Going online does offer the opportunity to reach audiences who might not be comfortable visiting the festival in its usual format. Online events also enable things like closed captioning and audio description, so that people who are differently abled, who are hard of hearing or have issues with their vision can experience films and be part of the festival. I hope we can do that at our festival in the coming years if we remain online.
Fransiska: Things like closed captioning and audio description really help bring the cinema experience to differently abled people. I think that film festivals would like to go back to being in-person, but going online does open up a lot of possibilities. I think that a lot of film festivals would like to do both in-person and online events, especially the bigger film festivals that can afford it.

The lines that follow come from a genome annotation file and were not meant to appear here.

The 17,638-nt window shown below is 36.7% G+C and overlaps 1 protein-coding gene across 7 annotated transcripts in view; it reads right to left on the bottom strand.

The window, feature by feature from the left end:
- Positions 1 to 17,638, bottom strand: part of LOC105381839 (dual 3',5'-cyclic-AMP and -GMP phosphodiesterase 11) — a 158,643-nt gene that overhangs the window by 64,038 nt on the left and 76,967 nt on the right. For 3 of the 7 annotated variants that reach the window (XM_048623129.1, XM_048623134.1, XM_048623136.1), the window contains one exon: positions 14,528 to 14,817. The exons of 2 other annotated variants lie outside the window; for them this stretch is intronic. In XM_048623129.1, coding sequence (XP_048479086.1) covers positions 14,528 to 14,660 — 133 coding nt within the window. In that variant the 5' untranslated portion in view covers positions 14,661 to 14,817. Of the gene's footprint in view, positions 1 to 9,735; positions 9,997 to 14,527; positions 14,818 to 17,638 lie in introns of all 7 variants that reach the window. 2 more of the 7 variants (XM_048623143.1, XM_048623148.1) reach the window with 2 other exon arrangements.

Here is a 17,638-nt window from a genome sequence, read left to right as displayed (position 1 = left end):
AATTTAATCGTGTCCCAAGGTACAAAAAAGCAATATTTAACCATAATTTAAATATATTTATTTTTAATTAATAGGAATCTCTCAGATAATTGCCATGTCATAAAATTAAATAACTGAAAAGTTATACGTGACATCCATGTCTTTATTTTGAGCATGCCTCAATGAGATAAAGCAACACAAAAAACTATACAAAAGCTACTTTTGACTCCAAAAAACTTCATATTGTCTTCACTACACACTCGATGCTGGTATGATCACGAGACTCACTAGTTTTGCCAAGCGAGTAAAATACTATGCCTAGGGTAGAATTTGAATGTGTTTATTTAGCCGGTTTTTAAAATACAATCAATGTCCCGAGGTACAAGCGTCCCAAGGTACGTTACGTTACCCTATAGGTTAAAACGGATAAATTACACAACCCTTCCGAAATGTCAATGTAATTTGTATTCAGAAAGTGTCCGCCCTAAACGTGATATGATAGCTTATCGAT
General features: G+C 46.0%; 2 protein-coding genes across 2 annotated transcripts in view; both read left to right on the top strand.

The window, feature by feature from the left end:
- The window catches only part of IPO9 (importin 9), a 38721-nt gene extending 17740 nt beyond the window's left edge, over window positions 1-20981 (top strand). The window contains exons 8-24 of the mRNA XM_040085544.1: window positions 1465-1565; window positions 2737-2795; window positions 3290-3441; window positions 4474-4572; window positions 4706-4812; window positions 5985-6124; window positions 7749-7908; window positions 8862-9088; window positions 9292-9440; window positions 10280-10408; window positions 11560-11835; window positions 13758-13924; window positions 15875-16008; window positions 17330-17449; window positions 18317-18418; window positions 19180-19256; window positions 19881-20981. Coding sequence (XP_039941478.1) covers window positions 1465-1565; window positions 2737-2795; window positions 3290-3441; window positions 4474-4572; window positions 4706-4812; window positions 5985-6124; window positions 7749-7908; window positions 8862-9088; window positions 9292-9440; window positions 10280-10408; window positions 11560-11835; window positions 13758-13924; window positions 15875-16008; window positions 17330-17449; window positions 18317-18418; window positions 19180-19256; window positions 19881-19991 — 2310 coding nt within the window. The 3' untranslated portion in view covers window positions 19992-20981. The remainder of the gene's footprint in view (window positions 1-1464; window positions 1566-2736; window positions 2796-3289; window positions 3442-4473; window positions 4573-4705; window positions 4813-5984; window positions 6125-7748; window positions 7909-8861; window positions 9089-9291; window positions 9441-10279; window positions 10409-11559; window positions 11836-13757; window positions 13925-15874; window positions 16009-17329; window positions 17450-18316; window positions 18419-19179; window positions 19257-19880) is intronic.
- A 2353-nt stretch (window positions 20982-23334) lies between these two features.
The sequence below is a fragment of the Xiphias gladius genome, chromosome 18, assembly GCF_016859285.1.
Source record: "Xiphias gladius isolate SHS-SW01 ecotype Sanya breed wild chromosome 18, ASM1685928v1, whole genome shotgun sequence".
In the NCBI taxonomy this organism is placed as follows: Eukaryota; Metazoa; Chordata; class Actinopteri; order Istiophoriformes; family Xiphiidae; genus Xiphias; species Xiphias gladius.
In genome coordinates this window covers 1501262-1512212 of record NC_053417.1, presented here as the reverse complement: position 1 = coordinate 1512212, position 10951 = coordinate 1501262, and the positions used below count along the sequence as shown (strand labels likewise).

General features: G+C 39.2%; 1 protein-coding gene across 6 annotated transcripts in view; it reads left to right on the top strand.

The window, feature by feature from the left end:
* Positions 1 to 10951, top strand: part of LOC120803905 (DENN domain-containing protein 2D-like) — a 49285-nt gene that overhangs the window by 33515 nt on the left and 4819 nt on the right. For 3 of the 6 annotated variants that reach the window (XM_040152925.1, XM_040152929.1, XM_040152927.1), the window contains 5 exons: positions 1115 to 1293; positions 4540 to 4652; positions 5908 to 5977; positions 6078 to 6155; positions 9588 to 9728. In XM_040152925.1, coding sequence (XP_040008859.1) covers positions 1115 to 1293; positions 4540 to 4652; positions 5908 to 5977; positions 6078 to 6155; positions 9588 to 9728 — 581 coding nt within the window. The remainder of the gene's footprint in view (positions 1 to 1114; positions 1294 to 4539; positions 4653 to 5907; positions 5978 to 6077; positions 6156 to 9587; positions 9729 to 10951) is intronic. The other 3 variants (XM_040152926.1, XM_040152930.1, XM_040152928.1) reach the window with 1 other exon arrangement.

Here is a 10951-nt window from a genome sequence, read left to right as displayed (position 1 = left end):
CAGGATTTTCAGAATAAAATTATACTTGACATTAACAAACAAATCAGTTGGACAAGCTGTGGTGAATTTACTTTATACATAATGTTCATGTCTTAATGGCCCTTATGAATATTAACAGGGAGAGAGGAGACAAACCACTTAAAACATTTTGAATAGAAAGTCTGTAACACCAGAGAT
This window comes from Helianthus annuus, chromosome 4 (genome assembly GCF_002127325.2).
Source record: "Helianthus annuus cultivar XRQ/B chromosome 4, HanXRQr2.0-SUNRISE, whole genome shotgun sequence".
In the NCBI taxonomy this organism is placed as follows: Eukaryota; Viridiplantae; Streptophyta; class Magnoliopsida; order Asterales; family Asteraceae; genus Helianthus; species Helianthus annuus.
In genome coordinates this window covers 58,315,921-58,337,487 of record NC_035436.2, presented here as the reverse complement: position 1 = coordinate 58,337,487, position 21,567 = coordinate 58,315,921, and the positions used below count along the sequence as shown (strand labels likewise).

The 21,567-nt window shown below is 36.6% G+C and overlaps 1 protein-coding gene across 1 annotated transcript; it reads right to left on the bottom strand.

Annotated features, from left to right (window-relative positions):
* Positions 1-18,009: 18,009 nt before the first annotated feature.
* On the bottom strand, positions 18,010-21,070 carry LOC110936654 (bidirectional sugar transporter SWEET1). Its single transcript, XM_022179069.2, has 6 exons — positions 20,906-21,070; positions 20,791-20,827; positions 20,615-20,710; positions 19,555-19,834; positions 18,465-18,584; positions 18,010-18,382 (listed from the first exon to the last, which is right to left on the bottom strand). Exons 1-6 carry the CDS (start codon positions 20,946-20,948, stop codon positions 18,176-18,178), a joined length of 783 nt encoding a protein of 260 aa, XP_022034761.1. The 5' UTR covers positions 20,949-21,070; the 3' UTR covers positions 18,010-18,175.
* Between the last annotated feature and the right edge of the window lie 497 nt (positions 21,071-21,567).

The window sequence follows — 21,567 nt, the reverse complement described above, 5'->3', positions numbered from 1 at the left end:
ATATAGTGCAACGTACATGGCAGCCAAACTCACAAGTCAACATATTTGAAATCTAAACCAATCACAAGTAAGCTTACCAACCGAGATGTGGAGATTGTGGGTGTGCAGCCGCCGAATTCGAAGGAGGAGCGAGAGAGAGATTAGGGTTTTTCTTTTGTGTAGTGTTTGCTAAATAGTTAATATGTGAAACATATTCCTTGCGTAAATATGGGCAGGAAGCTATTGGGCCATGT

For Minikino Week, we didn’t go online because half or even more of our audience have not had the chance to watch films on the big screen. We want to stick to our vision of bringing the cinema experience to the audience. As for the talks, the forum and other events, we would like to keep some online.